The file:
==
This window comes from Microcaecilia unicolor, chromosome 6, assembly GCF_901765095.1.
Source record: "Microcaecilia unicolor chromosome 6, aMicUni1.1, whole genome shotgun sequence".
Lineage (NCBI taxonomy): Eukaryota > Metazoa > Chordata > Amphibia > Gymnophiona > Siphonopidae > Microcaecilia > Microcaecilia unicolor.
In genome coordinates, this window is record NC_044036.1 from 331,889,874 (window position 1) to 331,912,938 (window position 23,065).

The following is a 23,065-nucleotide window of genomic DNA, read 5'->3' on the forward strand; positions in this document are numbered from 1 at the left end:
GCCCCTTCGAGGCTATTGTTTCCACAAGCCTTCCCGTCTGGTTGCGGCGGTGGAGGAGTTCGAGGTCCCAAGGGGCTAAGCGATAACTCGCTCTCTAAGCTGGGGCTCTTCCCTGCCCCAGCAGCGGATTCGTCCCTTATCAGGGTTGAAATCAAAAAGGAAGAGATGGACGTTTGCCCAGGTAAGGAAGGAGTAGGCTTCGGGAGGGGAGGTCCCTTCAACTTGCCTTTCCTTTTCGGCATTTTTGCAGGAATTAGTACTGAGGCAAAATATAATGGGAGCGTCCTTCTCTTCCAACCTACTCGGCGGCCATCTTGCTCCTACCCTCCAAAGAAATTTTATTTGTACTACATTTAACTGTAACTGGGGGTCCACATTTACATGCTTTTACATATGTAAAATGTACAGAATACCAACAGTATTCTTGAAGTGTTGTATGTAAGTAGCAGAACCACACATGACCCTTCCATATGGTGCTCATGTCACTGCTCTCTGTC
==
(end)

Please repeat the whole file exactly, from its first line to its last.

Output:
This window comes from Microcaecilia unicolor, chromosome 6, assembly GCF_901765095.1.
Source record: "Microcaecilia unicolor chromosome 6, aMicUni1.1, whole genome shotgun sequence".
Lineage (NCBI taxonomy): Eukaryota > Metazoa > Chordata > Amphibia > Gymnophiona > Siphonopidae > Microcaecilia > Microcaecilia unicolor.
In genome coordinates, this window is record NC_044036.1 from 331,889,874 (window position 1) to 331,912,938 (window position 23,065).

The following is a 23,065-nucleotide window of genomic DNA, read 5'->3' on the forward strand; positions in this document are numbered from 1 at the left end:
GCCCCTTCGAGGCTATTGTTTCCACAAGCCTTCCCGTCTGGTTGCGGCGGTGGAGGAGTTCGAGGTCCCAAGGGGCTAAGCGATAACTCGCTCTCTAAGCTGGGGCTCTTCCCTGCCCCAGCAGCGGATTCGTCCCTTATCAGGGTTGAAATCAAAAAGGAAGAGATGGACGTTTGCCCAGGTAAGGAAGGAGTAGGCTTCGGGAGGGGAGGTCCCTTCAACTTGCCTTTCCTTTTCGGCATTTTTGCAGGAATTAGTACTGAGGCAAAATATAATGGGAGCGTCCTTCTCTTCCAACCTACTCGGCGGCCATCTTGCTCCTACCCTCCAAAGAAATTTTATTTGTACTACATTTAACTGTAACTGGGGGTCCACATTTACATGCTTTTACATATGTAAAATGTACAGAATACCAACAGTATTCTTGAAGTGTTGTATGTAAGTAGCAGAACCACACATGACCCTTCCATATGGTGCTCATGTCACTGCTCTCTGTC